Photo: Courtesy of Artist

I think if you’ve lived in Houston long enough, then you won’t be shocked by the massive amount of talent that resides here. The depth of talented artists and performers is so deep, that you should expect to find that there are genres you didn’t know about, or acts who cross over many different ones. In the vein of Americana, there are several names that I’m sure many of you can come up with when asked. However, one of Americana’s strongest voices in Houston is one you might not know about. Willy Collins, leader of The Willy Collins Band is one of those voices. Collins and his band have been performing a little over three years, and in that time they’ve made the rounds of releases and places to perform. What sets Collins apart from many Americana artists, is that his tales of love, pain, and anguish come off as believable as his thick and molasses drenched baritone sound like one of a road weary traveller. On their latest release, “Departures,” The Willy Collins Band sways in and out of a world where the instrumentation is top notch, the vocals are heartfelt, and the lyrics remind you of something Bob Dylan would pen.

 

This should be prefaced by the fact that Collins has an unconventional voice that reminds me of a deeper Warren Zevon, with a bit more humility. When he lets that voice go, there is more emotion is his creaky notes than you’ll hear when he sings in short bursts. It should also be noted that every song on “Departures,” is crafted by what sounds like, the best musicians you can hear on an album. Counting Collins, the group is a seven piece of everything from pedal steel and horns to keys and the traditional three instruments of guitars, drums, and bass. Coupled with the fact that there are also fourteen extra artists scattered throughout the release that include Chase Hamblin, Kam Franklin, and the album’s producer Josh Applebee; it’s obvious that Collins had a definite sound he wanted to achieve. The craft of the album is immeasurable by any other local band’s standards.

 

The album opens with a Bruce Springsteen type of warm convertible driving song, “Crash.” Piano, organs, and Collins’ deep voiced notes atop it all; it reminds you of something that you can’t put your finger on; but sounds familiar. This segues into a more country feel with the honky tonk twinged song, “Low.” The song reminds you of something that Johnny Cash would’ve written with lyrics about a woman. One of the album’s standouts, “End Of Days,” follows. The beauty of the song is that Collins drops a bit of the quick paced vocals and lets the humility of his voice out for a stroll. There’s a gruff nature to his vox as the pedal steel slides in and out of the song alongside a meandering piano. The song that follows, “Time On The Moon” had a little too much of an “America” by Neil Diamond feel for me. However, the following track, “After The Rain,” might be the best song on the release. Starting with simplistic acoustic, the drums jingle in with each accompanying instrument following as Collins goes back to his vocal strongpoint….vulnerability. There’s a desperation in his voice that gives the track a new life. It makes you realize that if Collins told you that he had lived all of the songs; you’d believe him.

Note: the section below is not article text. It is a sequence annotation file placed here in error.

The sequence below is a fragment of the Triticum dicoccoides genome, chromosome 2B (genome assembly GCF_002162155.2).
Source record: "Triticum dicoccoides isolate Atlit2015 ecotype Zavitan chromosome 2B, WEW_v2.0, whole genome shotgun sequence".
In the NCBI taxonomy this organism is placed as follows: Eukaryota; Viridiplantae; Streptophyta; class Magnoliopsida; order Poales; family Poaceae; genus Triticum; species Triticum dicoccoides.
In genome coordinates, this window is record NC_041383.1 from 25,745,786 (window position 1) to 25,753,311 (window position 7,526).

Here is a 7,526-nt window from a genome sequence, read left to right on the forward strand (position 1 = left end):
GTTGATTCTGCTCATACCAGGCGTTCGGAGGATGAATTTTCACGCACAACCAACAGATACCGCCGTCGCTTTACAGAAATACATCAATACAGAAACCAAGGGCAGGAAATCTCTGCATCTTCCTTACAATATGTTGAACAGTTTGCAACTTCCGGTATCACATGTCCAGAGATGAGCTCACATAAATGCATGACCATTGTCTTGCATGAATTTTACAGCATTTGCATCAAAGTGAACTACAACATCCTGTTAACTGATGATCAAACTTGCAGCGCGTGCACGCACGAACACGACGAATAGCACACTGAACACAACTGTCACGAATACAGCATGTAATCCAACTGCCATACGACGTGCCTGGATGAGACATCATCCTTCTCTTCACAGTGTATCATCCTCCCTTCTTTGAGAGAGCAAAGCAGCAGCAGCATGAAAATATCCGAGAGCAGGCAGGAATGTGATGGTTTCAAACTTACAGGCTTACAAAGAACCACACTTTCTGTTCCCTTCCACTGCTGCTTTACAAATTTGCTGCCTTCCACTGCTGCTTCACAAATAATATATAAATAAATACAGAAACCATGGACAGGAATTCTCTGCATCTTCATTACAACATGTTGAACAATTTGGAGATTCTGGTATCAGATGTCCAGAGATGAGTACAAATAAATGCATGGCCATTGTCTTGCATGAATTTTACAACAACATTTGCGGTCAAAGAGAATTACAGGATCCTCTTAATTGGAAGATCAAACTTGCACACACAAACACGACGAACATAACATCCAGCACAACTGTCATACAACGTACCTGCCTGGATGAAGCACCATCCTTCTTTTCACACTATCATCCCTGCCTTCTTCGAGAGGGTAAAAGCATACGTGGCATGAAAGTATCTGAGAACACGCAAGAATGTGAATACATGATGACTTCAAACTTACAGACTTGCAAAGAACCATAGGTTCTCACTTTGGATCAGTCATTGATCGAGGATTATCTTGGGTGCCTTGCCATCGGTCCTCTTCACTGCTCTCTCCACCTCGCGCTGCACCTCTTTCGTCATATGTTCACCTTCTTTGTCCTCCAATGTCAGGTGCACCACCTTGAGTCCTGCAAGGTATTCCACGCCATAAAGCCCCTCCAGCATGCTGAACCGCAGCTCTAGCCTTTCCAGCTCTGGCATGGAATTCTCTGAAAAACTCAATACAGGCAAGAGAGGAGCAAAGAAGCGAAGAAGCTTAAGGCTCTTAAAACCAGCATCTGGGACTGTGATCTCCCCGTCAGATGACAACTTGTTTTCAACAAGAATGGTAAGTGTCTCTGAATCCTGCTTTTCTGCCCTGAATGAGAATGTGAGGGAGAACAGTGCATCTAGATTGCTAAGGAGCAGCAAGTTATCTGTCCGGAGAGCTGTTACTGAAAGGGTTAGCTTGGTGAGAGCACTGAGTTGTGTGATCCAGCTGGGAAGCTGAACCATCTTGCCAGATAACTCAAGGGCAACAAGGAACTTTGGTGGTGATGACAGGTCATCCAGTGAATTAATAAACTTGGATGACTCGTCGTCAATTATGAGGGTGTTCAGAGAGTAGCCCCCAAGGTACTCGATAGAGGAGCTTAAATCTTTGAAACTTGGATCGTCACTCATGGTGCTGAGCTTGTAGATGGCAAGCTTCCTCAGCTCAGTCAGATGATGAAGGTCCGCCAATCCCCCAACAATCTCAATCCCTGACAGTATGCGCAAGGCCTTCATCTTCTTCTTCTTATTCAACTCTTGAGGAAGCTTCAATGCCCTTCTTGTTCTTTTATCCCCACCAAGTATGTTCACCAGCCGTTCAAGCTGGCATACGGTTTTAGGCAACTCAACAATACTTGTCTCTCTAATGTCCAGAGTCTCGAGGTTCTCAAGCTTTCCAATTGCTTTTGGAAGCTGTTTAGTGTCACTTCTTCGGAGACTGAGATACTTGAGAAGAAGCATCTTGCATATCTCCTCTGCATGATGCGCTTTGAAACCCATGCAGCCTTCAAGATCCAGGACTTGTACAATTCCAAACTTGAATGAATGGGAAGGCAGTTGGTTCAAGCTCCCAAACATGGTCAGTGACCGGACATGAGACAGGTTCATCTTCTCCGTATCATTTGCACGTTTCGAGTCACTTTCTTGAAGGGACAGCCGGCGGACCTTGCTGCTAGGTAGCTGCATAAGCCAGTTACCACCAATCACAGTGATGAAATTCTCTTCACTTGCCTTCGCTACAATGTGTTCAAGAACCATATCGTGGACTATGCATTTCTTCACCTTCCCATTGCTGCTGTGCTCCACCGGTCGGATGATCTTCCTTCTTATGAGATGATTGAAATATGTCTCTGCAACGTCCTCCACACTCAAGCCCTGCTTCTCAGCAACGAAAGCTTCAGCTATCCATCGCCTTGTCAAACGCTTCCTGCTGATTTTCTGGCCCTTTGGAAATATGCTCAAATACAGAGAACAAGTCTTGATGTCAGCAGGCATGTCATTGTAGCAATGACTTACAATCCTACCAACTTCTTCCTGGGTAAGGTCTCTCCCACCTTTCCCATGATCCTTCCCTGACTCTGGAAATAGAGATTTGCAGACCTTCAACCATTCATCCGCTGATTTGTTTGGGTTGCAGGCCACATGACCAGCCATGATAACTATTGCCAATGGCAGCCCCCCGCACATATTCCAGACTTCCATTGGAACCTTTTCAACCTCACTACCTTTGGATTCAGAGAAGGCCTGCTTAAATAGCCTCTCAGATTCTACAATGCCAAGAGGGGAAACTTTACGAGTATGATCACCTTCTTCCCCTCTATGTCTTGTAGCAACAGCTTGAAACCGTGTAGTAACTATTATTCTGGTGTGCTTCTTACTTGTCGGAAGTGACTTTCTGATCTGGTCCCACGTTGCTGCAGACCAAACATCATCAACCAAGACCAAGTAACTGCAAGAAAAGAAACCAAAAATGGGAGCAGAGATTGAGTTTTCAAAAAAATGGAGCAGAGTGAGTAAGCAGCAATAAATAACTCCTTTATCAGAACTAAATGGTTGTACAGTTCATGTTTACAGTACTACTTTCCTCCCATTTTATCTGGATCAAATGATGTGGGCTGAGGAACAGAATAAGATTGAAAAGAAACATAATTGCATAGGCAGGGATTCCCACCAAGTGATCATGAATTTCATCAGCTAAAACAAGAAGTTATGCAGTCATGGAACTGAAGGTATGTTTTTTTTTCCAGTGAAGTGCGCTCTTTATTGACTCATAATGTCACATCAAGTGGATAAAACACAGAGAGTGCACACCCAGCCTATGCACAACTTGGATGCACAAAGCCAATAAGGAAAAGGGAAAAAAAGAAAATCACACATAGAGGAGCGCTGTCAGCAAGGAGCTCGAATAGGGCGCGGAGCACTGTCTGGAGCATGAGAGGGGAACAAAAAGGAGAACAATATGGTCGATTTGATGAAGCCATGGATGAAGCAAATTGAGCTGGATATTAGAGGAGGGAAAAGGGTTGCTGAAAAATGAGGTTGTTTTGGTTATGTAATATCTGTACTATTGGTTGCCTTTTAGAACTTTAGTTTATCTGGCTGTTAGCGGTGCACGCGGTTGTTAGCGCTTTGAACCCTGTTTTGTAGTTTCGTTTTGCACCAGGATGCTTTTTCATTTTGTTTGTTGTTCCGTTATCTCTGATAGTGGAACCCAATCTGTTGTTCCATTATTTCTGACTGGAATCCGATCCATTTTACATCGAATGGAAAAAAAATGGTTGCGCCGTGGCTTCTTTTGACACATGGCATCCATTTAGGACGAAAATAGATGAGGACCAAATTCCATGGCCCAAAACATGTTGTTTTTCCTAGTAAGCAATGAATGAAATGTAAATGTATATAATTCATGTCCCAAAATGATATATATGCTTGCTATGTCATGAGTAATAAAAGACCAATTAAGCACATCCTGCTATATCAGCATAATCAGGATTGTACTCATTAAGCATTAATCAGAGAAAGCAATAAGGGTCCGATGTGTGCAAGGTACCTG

A couple tracks later there’s the “What I Wouldn’t Do,” which echoes the vibe of a Van Morrison tune if it were performed by a Texas Swing band. This is followed by the Texana doo wop tune of “On Your Good Side,” which feels like it’s coming off the rails when Kam Franklin adds a soulful backing vocal to the medium paced tune. Two songs later, the album hits the final track, “For You.” Another standout on the album, there’s a hint of early era Bob Dylan while the harmonica, backing group vocals, and acoustic set the pace. The song incorporates a penny whistle like you’ve never heard before, on a song that feels like a fun spirited group effort from a party or jam that’s come to an end. There is a bonus track, the opener “Crash” performed acoustically. I actually preferred this version more, as the simplicity of Collins’ vocals alongside an acoustic guitar. The song is only made better by a single violin that seeps its way in and out of the song in a mix of beauty and emotion not found on the bigger band version.


The whole album is one that reminds you of a time when bands were full of accomplished performers who all brought something grander to the table. Collins’ does well when he sings songs with heavy handed lyrics, and really shines when he lets some of that vulnerability of his vocals out for everyone to hear. You can pick up a physical version of “Departures” when the band plays their album release party on Friday January 23rd at Warehouse Live. They’ll have Adam Bricks, Second Lovers, and Naked Maja opening things up for them with doors at 8:00 for the all ages show in The Studio.